Winter Walking Safety Tips

http://health.sunnybrook.ca/wellness/safety-tips-winter-walking-snow/
Photo Credit *

Now that the winter has arrived temperatures will be dropping and snow will fall from the sky. With snow comes ice, and with ice comes slips and falls. Mother Nature might be the one to blame for the sleet and snow, but who is to blame for the slips and falls?

As a pedestrian it’s your job to be aware of your surroundings at all times. If you know that snow is headed your way make sure to plan ahead. Here’s how:

Before you walk out the door, make sure that you wear the proper footwear. Proper footwear should place the entire foot on the surface of the ground, like sneakers or snow boots. You should avoid a smooth sole and shoes with flat bottoms.

While walking on snow or icy sidewalks or parking lots, always walk consciously. Be sure to take your time and don’t rush. People think that by looking down while walking helps, when really this isn’t true. Instead of looking down, you should look up and see where your feet will move next. This method allows you to anticipate ice or any uneven surfaces. Along with taking your time, you should occasionally scan from left to right to ensure that you aren’t in the way of vehicles or other hazards.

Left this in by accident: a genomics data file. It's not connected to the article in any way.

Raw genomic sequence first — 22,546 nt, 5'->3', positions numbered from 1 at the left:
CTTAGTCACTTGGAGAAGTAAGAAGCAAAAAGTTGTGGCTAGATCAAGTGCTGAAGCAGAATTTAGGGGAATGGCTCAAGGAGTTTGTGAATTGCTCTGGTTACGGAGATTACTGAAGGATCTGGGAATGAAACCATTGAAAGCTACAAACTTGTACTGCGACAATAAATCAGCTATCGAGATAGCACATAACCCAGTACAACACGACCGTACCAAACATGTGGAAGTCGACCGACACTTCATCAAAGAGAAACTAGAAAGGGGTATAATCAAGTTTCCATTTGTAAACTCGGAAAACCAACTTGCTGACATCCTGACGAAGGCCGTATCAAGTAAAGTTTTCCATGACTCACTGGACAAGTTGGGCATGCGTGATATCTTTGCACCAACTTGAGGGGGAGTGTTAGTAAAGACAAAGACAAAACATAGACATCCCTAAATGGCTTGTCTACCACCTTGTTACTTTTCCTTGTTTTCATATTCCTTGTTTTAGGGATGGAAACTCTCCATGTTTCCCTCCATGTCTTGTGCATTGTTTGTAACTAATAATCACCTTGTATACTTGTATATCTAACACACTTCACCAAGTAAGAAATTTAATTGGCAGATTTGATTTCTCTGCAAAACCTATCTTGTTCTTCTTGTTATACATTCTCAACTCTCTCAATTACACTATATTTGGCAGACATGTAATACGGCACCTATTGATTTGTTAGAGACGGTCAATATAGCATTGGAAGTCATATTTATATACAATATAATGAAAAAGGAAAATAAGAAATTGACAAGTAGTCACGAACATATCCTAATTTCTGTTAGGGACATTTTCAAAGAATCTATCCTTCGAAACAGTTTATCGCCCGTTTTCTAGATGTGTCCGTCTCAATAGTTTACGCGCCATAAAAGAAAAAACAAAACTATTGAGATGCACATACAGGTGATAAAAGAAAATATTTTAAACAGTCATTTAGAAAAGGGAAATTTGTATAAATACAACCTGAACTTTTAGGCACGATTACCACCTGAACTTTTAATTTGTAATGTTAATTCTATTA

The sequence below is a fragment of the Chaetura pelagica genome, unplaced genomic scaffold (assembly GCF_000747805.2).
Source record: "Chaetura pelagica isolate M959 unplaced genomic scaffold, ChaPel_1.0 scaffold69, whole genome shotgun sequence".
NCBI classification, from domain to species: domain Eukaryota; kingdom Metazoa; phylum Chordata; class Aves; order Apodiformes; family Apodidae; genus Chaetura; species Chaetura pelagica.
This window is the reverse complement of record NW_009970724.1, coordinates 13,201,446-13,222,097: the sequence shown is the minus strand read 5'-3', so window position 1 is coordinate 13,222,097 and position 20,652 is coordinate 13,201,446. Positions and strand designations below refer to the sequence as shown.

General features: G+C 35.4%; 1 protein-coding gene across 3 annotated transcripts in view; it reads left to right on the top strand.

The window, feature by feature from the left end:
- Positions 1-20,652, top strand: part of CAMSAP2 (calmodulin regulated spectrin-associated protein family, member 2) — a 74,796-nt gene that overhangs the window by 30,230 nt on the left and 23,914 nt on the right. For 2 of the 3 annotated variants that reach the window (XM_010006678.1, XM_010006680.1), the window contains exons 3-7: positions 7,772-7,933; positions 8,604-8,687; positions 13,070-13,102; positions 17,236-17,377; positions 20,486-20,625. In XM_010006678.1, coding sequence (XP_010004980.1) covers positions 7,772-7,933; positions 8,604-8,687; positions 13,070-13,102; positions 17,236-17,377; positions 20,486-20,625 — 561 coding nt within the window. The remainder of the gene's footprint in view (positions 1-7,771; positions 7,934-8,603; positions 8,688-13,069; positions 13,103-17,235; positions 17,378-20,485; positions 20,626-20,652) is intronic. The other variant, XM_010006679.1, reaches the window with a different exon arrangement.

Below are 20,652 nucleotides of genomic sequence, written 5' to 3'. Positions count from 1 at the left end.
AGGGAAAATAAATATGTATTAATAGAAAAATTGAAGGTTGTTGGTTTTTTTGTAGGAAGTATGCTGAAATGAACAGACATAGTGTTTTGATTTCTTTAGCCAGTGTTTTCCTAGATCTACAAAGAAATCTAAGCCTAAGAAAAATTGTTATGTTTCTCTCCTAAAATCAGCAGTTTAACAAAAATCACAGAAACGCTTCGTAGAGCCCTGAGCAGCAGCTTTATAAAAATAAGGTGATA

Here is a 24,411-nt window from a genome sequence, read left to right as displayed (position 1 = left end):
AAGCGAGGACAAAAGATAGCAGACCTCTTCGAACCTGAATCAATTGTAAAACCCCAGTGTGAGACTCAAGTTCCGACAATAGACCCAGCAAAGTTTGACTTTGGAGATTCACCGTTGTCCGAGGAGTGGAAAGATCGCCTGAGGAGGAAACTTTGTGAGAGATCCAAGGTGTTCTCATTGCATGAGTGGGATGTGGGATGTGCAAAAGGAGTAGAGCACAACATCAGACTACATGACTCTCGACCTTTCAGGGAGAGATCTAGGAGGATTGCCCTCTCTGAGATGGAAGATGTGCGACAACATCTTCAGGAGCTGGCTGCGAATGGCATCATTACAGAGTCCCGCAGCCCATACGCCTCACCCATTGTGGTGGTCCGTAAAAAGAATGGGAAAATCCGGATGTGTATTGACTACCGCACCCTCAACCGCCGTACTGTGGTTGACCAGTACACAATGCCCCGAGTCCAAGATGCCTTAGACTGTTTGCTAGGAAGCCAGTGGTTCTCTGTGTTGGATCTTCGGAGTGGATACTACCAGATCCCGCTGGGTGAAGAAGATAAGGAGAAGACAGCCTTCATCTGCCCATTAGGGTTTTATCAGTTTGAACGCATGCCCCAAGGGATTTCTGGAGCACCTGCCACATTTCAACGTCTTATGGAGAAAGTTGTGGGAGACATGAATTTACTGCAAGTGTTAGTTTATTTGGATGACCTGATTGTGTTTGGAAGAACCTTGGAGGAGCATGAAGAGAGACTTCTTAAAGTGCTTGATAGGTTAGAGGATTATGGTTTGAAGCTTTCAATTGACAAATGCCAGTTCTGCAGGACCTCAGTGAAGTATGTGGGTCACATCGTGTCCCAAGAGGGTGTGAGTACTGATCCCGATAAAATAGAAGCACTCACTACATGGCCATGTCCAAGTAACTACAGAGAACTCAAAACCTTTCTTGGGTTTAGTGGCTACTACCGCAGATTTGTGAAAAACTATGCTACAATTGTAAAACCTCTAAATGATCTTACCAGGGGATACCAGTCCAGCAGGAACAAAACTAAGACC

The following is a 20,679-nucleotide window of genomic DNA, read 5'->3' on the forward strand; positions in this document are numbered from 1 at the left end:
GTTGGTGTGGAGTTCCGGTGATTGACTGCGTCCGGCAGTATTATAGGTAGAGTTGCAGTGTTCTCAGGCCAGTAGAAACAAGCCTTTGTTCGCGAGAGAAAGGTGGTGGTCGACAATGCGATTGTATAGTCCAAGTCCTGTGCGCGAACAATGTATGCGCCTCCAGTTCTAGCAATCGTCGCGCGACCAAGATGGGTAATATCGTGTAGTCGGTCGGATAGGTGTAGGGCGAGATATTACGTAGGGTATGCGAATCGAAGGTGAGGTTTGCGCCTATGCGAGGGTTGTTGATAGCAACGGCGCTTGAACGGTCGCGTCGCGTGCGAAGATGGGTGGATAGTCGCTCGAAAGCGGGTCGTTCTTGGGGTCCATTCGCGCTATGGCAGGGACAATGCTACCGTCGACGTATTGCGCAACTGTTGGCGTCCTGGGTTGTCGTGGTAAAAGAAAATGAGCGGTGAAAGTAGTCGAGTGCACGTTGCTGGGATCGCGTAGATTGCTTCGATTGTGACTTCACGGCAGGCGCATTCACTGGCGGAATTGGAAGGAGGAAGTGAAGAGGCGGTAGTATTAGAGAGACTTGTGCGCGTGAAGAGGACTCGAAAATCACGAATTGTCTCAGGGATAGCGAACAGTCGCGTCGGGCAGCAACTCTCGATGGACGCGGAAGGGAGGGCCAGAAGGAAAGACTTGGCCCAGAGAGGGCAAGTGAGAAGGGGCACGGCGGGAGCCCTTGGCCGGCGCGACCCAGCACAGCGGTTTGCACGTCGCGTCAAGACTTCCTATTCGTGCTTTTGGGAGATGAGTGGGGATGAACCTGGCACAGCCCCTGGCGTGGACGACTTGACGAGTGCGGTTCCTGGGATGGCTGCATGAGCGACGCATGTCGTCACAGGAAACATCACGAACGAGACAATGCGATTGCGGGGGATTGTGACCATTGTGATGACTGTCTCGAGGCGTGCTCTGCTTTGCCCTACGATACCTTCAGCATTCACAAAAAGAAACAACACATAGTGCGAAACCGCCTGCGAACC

Injuries during the winter aren’t always from slipping on ice, but can also result from falling snow/ice as it blows, melts, or breaks away from awnings, buildings, etc. If you are a home or business owner, make sure sidewalks and walkways (and any overhangs) are cleared of any snow, ice or other slippery materials that could get in the way of the pedestrian.

Whether you’re walking to and from parking lots, between buildings at work, or even at home on your sidewalk, walk cautious and walk alert. Slips and falls are the most frequent types of injuries that occur during the winter season. No matter how well the snow and ice is removed from parking lots and sidewalks, it’s imperative to walk smart.